@Kissagogo27 mentioned this research which I had lost track of.

http://lunatics.kwsn.info/index.php?topic=1735.0

It talks about loading in the A10 series APU.
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Message 1957537 - Posted: 28 Sep 2018, 0:22:02 UTC

Based on my experience and research so far with an A8-7650K, power consumption and heat are the major bottlenecks in these APUs.

AMD seemingly designed these architectures with the expectation that computing tasks will need a greater share of CPU or GPU resources at one time, but not the maximum of both at the same time. This allows AMD to produce chips with smaller power and cooling requirements that fit the constraints of third-party motherboard manufacturing more easily. The motherboard's VRM/PPM that supplies the processor with a variable amount of power needs to support the full range of processor states from idle to 100% utilization, and the addition of a GPU greatly extends that range.

To facilitate this, APU designs cap the minimum and maximum power requirements to a reasonable range for the MB manufacturers. This results in relatively high--and less efficient--minimum clock speeds (a whopping 1.9 GHz on my 7650K), and, on the upper end, the APU reduces CPU frequency when the GPU is under full load to avoid exceeding the maximum power specification. This can support most general computing needs just fine, but presents disappointing performance when trying to achieve maximum production with a full load of CPU+GPU Boinc tasks.

The effect is especially obvious on Tom's A4-5000 mobile APU with a TDP of 15 W that seems to throttle the CPU to 22% to redirect enough power to the fully-loaded GPU. An APU's TDP seems to provide a rough prediction about how much it may throttle the CPU to compensate for the GPU's power consumption. Tom's A10-5700 at 65 W throttles to 60-70%. By contrast the A8-7650K with a 95 W TDP throttles to no less than 75% of the CPU's maximum clock speed. Its newer architecture may also contribute to its ability to better balance the GPU load.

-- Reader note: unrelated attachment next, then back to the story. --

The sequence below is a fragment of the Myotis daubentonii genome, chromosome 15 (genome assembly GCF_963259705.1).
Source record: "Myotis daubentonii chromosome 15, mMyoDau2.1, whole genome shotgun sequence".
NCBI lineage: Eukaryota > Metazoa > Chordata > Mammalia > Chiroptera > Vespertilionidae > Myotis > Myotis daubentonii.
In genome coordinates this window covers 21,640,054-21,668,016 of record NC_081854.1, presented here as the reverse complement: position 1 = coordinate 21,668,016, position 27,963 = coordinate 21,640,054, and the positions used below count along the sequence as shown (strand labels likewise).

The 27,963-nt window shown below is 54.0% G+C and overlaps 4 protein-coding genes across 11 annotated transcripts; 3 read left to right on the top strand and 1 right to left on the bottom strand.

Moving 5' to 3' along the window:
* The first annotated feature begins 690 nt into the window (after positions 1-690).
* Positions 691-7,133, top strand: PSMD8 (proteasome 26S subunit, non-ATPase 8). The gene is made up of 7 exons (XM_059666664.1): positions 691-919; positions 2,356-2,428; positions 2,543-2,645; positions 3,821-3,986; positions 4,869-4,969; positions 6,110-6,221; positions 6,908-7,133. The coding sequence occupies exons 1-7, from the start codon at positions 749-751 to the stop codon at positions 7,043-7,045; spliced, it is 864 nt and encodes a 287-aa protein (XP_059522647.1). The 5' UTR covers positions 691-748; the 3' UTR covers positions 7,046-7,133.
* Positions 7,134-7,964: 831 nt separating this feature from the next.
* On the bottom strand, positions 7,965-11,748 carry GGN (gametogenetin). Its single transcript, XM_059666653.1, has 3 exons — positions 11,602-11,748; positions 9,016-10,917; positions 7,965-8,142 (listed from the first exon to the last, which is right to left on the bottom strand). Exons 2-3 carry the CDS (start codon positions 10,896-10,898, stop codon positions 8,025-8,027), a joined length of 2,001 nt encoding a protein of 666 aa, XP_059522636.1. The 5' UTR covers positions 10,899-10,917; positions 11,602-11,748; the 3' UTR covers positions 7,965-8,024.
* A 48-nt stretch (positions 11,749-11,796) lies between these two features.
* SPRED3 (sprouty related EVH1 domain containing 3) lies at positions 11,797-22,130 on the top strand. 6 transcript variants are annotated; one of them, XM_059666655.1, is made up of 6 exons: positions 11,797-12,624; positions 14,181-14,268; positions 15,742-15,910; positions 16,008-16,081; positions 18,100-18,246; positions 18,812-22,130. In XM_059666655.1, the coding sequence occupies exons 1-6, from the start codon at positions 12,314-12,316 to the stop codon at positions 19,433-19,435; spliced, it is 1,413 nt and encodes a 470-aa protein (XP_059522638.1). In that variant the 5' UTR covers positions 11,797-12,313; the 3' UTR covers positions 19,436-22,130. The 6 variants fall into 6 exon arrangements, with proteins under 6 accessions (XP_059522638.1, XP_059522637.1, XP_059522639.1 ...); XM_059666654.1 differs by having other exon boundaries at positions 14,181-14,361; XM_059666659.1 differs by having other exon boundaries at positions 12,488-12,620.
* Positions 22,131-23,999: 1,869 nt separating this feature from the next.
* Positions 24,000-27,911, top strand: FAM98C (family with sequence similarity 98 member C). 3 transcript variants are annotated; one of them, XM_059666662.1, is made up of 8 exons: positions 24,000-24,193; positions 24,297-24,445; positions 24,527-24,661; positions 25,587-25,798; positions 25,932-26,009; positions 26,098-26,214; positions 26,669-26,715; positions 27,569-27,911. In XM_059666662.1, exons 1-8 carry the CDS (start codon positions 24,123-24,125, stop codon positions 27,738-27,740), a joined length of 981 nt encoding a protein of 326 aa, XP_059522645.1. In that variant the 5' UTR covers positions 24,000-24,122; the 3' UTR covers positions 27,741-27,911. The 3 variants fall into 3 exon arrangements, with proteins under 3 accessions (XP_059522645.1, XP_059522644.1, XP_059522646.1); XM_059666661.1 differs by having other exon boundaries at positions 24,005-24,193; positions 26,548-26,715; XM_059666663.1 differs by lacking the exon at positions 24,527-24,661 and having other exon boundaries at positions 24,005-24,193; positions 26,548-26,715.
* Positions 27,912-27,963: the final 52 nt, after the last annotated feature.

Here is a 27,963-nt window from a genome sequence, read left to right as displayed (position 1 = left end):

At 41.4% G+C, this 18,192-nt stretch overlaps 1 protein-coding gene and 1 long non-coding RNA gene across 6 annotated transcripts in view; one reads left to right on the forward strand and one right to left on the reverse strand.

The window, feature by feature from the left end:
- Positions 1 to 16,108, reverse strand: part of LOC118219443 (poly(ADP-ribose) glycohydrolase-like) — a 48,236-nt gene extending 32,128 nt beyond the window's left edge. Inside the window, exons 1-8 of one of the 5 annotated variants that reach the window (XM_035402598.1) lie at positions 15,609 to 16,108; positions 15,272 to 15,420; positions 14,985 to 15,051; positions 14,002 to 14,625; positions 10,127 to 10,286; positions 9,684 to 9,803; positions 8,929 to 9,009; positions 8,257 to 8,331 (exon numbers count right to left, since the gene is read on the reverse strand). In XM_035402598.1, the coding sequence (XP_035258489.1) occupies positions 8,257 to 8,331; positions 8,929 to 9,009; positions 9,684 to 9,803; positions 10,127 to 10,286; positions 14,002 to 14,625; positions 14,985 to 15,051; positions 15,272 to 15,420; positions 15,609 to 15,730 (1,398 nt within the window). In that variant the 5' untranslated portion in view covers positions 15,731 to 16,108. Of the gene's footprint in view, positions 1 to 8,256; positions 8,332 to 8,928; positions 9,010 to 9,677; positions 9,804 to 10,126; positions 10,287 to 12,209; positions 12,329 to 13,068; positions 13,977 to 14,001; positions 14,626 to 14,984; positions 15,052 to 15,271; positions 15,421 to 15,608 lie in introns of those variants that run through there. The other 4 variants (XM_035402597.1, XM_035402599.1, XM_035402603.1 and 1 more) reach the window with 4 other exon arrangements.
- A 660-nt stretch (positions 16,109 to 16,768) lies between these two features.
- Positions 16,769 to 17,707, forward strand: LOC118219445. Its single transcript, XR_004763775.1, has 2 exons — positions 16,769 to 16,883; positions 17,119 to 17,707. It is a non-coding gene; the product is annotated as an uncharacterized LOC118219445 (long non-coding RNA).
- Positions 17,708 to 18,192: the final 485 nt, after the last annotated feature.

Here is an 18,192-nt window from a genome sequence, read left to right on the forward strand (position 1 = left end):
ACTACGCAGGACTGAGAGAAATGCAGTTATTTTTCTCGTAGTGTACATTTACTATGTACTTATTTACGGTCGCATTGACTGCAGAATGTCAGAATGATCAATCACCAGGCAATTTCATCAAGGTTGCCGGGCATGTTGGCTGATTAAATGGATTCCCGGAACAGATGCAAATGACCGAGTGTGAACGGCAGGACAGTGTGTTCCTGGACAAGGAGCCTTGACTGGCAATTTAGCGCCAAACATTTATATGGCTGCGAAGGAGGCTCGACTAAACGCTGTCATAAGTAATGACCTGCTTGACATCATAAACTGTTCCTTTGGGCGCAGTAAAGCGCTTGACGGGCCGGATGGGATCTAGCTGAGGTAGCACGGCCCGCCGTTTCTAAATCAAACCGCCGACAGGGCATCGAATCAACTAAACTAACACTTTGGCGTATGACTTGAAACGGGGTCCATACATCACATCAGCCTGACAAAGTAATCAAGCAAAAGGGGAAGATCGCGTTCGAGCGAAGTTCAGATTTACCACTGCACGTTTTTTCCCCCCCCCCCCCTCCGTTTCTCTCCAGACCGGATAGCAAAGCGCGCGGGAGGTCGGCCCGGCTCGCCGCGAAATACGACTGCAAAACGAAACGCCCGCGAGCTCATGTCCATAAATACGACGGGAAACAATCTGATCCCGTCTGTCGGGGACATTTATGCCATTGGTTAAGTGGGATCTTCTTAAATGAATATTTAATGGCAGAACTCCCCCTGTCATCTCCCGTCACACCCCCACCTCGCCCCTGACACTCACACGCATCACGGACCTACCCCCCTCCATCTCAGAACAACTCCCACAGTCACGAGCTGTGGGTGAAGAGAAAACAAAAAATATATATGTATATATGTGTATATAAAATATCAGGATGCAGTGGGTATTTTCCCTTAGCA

I tried the suggestion to limit the number of concurrent CPU tasks to eliminate the CPU throttling. On a Linux system, even with just one CPU task/core, the CPU still maxed-out at 75% while loading the GPU. This may result from the OS balancing the scheduling of the process across all four cores or an iffy driver. I'll retry the experiment next time I boot into Windows on this box.

One other approach that I'm curios to try: I wonder whether undervolting the CPU saves enough of the power budget to allow the CPU to run at a higher clock speed without compromising the performance of the GPU. From what I can tell, the CPU and GPU take voltage independently, so if the APU triggers CPU throttling based on a power consumption threshold alone, and not a load-based threshold, the reduction of CPU power consumption and heat production may increase the envelope in which it runs at full speed. Unfortunately, my MB doesn't allow me to change CPU parameters, so I'll need to play with AMD Overdrive next time I'm in Windows. I'm interested to know about anyone's experience undervolting an APU.

I remember reading somewhere that APUs control this special throttling by putting the the CPU into a particular P-state, so a program capable of overwriting the frequency in this P-state entry may eliminate the throttling if the motherboard can sustain power and cooling at full load.